Tuesday, November 29, 2011

Old School Tuesday: The Zone System

I was listening to the Pro Photo Show Podcast with Gavin Seim talking about Light and Zones, and it brought back a lot of memories.  I swear I could smell the ammonium thiosulfate as he described why we still need to know and use the Zone System in the digital world today.  Give the show a listen, there's some pretty good stuff, then head over to his web page f164.com and check out his journal.  Some more info on the Zone System and other tidbits there.

For those that are new to photography, or have never heard of the zone system, it was developed by Ansel Adams and Fred Archer to determine optimal exposure and development of film.  In a nutshell, you break a scene down into a gradient of 11 stops going from pure black to pure white and expose for what you want the viewer to focus on:

0Pure black
INear black, with slight tonality but no texture
IITextured black; the darkest part of the image in which slight detail is recorded
IIIAverage dark materials and low values showing adequate texture
IVAverage dark foliage, dark stone, or landscape shadows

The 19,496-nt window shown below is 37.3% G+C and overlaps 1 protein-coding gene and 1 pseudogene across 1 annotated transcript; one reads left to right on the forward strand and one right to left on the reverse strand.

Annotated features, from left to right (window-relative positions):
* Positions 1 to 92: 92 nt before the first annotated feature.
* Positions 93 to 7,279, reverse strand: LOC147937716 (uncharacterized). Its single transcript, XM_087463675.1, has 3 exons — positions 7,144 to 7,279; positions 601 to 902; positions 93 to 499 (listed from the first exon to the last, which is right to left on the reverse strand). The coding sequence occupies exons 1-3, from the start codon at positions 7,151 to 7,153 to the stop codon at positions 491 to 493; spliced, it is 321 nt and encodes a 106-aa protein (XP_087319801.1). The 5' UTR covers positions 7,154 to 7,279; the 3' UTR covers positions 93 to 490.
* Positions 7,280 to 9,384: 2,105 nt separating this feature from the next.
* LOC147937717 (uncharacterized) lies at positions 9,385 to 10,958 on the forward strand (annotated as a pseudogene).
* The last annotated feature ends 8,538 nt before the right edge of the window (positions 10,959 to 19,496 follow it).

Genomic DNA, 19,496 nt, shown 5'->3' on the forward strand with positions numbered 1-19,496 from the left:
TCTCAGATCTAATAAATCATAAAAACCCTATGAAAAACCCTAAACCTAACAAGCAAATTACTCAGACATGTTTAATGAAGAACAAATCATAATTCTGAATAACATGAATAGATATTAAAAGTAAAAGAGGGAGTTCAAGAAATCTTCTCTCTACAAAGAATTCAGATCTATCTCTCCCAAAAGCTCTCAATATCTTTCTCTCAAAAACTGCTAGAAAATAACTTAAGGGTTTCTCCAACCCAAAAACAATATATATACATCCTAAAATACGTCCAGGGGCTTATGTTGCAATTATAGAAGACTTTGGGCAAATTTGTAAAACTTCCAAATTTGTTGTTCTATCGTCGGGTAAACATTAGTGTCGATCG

VMiddle gray: clear north sky; dark skin, average weathered wood
VIAverage Caucasian skin; light stone; shadows on snow in sunlit landscapes
VIIVery light skin; shadows in snow with acute side lighting
VIIILightest tone with texture: textured snow
IXSlight tone without texture; glaring snow
XPure white: light sources and specular reflections

Since you can't always expose for the entire scene, you need to set the camera so that the zone that is most important, say a subjects face, is exposed properly.  But that is where many photographers stop.  Using lights and reflectors you can often get each zone properly exposed in camera.  This area a stop brighter, that area two stops darker.  If the scene is too big to light artificially or too complicated, using a tool like Photoshop can allow you to raise or lower a zone in a scene a stop or two to correct the exposure on the zones.  If you're Joe McNally you just keep adding SB900's... A better way to do this is to bracket your shot, so each zone is properly exposed spanning several frames, then bring them all together in post.  This is the basis of High Dynamic Range images, or HDR.  Many think of HDR Photography as a new method, but it's essentially just a new twist on what Ansel Adams was doing back in the day.  I'll leave a couple links for some books that might help master the subject, they'll take you to Amazon so you can check out some reviews and take a "look inside" as they say, if available.  I highly recommend you check out your friendly neighborhood library to see if they can be checked out there first.  That's my first stop to learn about photography!